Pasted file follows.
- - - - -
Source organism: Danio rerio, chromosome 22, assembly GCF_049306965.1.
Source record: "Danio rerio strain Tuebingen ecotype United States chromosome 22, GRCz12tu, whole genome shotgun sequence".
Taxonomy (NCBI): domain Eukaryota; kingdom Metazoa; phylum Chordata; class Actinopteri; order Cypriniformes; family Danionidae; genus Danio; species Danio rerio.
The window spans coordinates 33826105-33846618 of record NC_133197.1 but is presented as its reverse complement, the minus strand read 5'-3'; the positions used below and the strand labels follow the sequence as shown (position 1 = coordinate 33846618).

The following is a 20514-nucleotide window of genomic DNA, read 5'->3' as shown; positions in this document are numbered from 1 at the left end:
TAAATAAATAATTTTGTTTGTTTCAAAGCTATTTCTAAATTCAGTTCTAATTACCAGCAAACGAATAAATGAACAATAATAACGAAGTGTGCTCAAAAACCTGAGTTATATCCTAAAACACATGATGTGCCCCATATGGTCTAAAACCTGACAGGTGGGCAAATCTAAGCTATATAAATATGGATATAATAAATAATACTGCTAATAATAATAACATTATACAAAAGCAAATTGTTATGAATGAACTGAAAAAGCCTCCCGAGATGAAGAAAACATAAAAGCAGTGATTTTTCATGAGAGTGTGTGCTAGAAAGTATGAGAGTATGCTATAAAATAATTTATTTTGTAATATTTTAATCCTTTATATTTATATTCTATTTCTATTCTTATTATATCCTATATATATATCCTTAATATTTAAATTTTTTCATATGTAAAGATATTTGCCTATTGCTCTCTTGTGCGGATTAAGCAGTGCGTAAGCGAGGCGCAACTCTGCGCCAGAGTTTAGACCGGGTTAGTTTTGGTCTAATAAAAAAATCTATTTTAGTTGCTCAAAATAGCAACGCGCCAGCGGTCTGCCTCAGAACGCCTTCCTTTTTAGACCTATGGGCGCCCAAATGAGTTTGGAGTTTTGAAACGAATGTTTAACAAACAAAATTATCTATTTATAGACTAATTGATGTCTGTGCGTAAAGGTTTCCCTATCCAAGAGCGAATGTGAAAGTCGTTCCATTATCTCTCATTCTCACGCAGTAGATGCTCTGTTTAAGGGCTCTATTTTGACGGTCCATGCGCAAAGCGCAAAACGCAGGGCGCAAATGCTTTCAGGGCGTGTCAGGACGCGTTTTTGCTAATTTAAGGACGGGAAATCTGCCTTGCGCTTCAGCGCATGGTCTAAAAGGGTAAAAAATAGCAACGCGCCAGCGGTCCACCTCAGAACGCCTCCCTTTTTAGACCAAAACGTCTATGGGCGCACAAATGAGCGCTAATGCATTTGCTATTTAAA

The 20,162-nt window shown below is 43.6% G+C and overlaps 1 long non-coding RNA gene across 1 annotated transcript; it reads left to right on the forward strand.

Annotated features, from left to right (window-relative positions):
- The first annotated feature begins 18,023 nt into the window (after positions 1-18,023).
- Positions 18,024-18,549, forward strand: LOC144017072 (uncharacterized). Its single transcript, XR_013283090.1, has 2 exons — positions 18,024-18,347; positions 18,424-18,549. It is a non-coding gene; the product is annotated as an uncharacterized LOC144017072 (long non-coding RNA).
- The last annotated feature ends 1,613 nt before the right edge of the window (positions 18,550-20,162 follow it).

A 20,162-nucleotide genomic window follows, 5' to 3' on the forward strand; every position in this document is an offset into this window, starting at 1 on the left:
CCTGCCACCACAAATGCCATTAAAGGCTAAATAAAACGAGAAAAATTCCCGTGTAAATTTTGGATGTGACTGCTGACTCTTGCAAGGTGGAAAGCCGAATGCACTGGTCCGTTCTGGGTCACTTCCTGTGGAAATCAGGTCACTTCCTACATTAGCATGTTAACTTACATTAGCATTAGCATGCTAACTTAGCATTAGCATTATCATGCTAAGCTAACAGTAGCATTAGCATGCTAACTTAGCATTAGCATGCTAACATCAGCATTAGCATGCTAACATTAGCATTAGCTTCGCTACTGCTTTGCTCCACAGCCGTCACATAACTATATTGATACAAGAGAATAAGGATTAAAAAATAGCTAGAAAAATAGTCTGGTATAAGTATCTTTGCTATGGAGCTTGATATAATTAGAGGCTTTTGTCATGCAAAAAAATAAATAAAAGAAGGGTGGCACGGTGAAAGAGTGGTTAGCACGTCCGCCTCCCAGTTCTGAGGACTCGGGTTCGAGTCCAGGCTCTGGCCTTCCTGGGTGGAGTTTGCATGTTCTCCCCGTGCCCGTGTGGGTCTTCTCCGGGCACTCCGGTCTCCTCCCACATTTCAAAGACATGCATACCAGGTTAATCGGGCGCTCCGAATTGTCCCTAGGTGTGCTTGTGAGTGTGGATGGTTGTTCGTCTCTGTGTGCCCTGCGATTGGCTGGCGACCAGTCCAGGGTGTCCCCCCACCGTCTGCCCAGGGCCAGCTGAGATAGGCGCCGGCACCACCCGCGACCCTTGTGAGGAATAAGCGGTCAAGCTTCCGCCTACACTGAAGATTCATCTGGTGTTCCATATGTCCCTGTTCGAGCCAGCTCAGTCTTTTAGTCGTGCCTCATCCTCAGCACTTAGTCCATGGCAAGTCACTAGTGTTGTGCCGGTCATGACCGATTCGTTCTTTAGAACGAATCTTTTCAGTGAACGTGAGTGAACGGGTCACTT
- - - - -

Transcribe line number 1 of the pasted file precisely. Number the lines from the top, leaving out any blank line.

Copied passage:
Source organism: Danio rerio, chromosome 22, assembly GCF_049306965.1.